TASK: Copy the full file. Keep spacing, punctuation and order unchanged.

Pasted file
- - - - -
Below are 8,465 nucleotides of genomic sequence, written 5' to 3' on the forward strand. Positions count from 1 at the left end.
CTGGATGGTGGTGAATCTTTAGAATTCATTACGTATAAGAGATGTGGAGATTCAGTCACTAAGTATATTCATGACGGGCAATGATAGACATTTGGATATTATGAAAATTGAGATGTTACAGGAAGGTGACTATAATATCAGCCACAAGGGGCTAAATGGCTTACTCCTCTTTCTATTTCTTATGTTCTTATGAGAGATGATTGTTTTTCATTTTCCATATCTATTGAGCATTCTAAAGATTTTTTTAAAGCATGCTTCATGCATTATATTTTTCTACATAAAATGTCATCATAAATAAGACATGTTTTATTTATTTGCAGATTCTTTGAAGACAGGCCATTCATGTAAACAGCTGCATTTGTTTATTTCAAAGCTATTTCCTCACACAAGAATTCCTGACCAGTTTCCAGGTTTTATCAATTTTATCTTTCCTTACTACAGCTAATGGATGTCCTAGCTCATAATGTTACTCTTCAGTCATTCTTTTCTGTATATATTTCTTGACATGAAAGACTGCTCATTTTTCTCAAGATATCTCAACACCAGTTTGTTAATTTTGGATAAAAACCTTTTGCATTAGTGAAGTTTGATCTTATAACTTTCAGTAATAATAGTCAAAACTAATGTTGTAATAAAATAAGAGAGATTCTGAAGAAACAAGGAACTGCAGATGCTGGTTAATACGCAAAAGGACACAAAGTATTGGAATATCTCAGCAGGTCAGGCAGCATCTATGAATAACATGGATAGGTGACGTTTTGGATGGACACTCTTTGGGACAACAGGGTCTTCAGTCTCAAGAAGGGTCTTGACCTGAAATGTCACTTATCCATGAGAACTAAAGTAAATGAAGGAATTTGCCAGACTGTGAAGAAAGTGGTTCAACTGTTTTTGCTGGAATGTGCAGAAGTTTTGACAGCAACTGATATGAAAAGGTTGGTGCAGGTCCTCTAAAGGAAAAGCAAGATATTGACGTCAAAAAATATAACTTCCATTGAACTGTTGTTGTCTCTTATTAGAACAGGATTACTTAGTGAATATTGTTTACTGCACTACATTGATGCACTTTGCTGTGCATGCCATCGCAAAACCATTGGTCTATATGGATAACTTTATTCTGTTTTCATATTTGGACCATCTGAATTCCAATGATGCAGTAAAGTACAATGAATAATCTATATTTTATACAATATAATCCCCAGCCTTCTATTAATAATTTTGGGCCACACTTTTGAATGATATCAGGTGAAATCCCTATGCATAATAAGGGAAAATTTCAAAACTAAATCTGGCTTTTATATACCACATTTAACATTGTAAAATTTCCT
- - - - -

Below are 8,465 nucleotides of genomic sequence, written 5' to 3' on the forward strand. Positions count from 1 at the left end.
CTGGATGGTGGTGAATCTTTAGAATTCATTACGTATAAGAGATGTGGAGATTCAGTCACTAAGTATATTCATGACGGGCAATGATAGACATTTGGATATTATGAAAATTGAGATGTTACAGGAAGGTGACTATAATATCAGCCACAAGGGGCTAAATGGCTTACTCCTCTTTCTATTTCTTATGTTCTTATGAGAGATGATTGTTTTTCATTTTCCATATCTATTGAGCATTCTAAAGATTTTTTTAAAGCATGCTTCATGCATTATATTTTTCTACATAAAATGTCATCATAAATAAGACATGTTTTATTTATTTGCAGATTCTTTGAAGACAGGCCATTCATGTAAACAGCTGCATTTGTTTATTTCAAAGCTATTTCCTCACACAAGAATTCCTGACCAGTTTCCAGGTTTTATCAATTTTATCTTTCCTTACTACAGCTAATGGATGTCCTAGCTCATAATGTTACTCTTCAGTCATTCTTTTCTGTATATATTTCTTGACATGAAAGACTGCTCATTTTTCTCAAGATATCTCAACACCAGTTTGTTAATTTTGGATAAAAACCTTTTGCATTAGTGAAGTTTGATCTTATAACTTTCAGTAATAATAGTCAAAACTAATGTTGTAATAAAATAAGAGAGATTCTGAAGAAACAAGGAACTGCAGATGCTGGTTAATACGCAAAAGGACACAAAGTATTGGAATATCTCAGCAGGTCAGGCAGCATCTATGAATAACATGGATAGGTGACGTTTTGGATGGACACTCTTTGGGACAACAGGGTCTTCAGTCTCAAGAAGGGTCTTGACCTGAAATGTCACTTATCCATGAGAACTAAAGTAAATGAAGGAATTTGCCAGACTGTGAAGAAAGTGGTTCAACTGTTTTTGCTGGAATGTGCAGAAGTTTTGACAGCAACTGATATGAAAAGGTTGGTGCAGGTCCTCTAAAGGAAAAGCAAGATATTGACGTCAAAAAATATAACTTCCATTGAACTGTTGTTGTCTCTTATTAGAACAGGATTACTTAGTGAATATTGTTTACTGCACTACATTGATGCACTTTGCTGTGCATGCCATCGCAAAACCATTGGTCTATATGGATAACTTTATTCTGTTTTCATATTTGGACCATCTGAATTCCAATGATGCAGTAAAGTACAATGAATAATCTATATTTTATACAATATAATCCCCAGCCTTCTATTAATAATTTTGGGCCACACTTTTGAATGATATCAGGTGAAATCCCTATGCATAATAAGGGAAAATTTCAAAACTAAATCTGGCTTTTATATACCACATTTAACATTGTAAAATTTCCT